Rape culture means that women are responsible for rape. It means that we police women’s bodies and behaviors. It means we can’t conceive of ‘nice guys’ or ‘talented guys’ being predators.

This issue is particularly prevalent right now with the release of a letter written by Dylan Farrow, restating her allegations of a sexual assault committed by her then father, Woody Allen, when she was 7. Her statement has garnered plenty of support…

To be blunt: I think Woody Allen probably did it, though, of course, I could be wrong. But it’s okay if I’m wrong. For two reasons… The second reason it’s okay if I’m wrong is that I’m probably not wrong. It’s much more likely that I’m right. Because I am not on Woody Allen’s jury, I can be swayed by the fact that sexual violence is incredibly, horrifically common, much more common than it is for women to make up stories about sexual violence in pursuit of their own petty, vindictive need to destroy a great man’s reputation. We are in the midst of an ongoing, quiet epidemic of sexual violence, now as always. We are not in the midst of an epidemic of false rape charges, and that fact is important here.

~http://thenewinquiry.com/blogs/zunguzungu/woody-allens-good-name/

julieKtweet lenatweet msfoundationtweet ronantweet

But of course there are also plenty of haters and doubters. A lot of folks don’t want to outright call her a liar, but instead suggest that while she truly believes that it happened, that it did not. A lot of people can’t bring themselves to believe that this talented director has engaged in this criminal violent behavior (although the more ambiguous fascination with younger women seems palatable.) Even friends that I thought understood about these things cited the now imfamous Daily Beast article at me, which spends quite a lot of time excusing ‘creepy’ behavior and insinuating that Dylan was “disturbed” and thus isn’t telling the real truth. Plenty of name calling and mud slinging and accused-defending goes on when sexual assault accusations go public. We also tend to engage in a lot of cultural forgetfulness. But that first support quote is super important to remember:  false accusations are incredibly rare, statically insignificant. The balance of power between individuals is not equal. If you start from a place of skepticism when listening to a victim’s story, then you truly don’t understand this issue.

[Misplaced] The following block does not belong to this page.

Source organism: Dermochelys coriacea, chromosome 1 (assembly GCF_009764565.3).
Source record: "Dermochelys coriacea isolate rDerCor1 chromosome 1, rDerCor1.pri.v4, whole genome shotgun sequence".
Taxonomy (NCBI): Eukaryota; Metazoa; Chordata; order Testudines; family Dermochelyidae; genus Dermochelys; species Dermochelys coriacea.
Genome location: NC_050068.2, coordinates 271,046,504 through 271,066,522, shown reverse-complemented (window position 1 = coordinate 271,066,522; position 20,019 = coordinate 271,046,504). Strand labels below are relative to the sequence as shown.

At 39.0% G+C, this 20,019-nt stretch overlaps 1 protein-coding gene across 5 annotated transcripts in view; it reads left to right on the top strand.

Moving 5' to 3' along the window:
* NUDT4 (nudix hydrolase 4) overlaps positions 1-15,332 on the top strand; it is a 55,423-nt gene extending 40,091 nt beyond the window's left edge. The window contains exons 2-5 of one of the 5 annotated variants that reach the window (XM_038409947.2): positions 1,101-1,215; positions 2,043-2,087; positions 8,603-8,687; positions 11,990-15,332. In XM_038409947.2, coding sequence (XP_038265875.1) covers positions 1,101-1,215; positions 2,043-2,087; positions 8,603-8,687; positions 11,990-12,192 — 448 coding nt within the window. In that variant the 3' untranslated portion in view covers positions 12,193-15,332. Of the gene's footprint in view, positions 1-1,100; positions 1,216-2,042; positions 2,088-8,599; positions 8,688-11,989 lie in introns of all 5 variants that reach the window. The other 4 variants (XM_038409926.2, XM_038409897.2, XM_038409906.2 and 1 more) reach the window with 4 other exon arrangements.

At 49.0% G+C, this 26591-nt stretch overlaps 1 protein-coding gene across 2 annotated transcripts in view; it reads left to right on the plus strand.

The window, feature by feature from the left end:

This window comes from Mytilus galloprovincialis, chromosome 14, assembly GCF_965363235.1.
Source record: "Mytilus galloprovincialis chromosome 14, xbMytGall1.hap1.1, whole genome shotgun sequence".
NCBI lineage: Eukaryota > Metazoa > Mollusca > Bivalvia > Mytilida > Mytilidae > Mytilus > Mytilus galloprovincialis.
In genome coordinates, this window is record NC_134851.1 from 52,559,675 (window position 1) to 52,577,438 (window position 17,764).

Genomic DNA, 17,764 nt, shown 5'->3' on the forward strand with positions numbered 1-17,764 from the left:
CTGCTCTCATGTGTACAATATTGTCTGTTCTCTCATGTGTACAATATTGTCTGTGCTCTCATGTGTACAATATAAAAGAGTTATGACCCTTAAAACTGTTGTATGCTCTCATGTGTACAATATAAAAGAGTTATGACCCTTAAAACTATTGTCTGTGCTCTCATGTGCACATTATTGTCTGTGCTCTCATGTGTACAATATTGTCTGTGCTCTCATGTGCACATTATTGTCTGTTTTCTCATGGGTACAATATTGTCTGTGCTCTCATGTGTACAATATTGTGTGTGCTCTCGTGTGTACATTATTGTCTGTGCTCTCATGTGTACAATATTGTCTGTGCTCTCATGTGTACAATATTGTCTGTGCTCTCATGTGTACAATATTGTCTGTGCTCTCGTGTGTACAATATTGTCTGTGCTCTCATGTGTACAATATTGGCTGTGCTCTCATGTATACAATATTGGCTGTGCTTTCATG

I think that last stat would shock a lot of folks... from http://www.rainn.org/statistics
I think that last stat would shock a lot of folks… from http://www.rainn.org/statistics

This is something everyone should be outraged by, because this kind of thinking affects us all. If we are all confused on what sexual assault (and sexual assailants) look like, then we are probably also confused on exactly what it means to give consent. That has drastic implications for all sexual relationships. ‘No means no’ is actually not as accurate as ‘Yes means yes’, and our cultural ambivalence regarding consent trickles down and leads to street harassment and the idea of ‘friend zoning’. If women are made to be the gate keepers of their bodies, they are stripped of their humanity and exist only as a sex object to be won by any means necessary (including trickery, coercion, and force.)

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All of this dehumanizing behavior also strips women of their ability to be sexually empowered humans, and then you have a whole population experiencing shame and guilt around their bodies and their desires, folks who cannot positively participate in their own sexuality. Which is terrible.

exactly. not cool.
exactly. not cool.

And when you make a person an object, you get the kind of culture that normalized the violent images shown above. Because an object doesn’t deserve compassion or empathy. And this overall lack of compassion for women’s bodies creates the imbalance we all feel everyday.

from a talk on rape in native american communities, where sexual violence exists in epidemic proportions
from a talk on rape in native american communities, where sexual violence exists in epidemic proportions

That is why Oppressed Majority is so jarring, because that power shift is so dramatic.

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I’ll end with this epic snark from Lauren Conrad, responding to a sexist and gross question from a radio personality. Just another everyday moment of sexism. It’s not just about the loud moments of sexual assault and violence, it’s also about this kind of small moment that is still hurtful, disrespectful, and wrong.

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#werk
#werk
well played!
well played!

These are the moments, large and small, that we must all work to prevent through education and healing for both men and women, if we are to have any chance of a truly respectful and fulfilling coexistence. Rape culture affects all of us negatively, and the future of women’s safety and our sexual health as a culture depends upon it’s dismantling. It will need to be a team effort the likes of which has never been seen, but I do believe (on optimistic days) that folks everywhere are waking up, and seeing collective effort and momentum gives me much hope. Speak up and speak out. You’ll be in good company.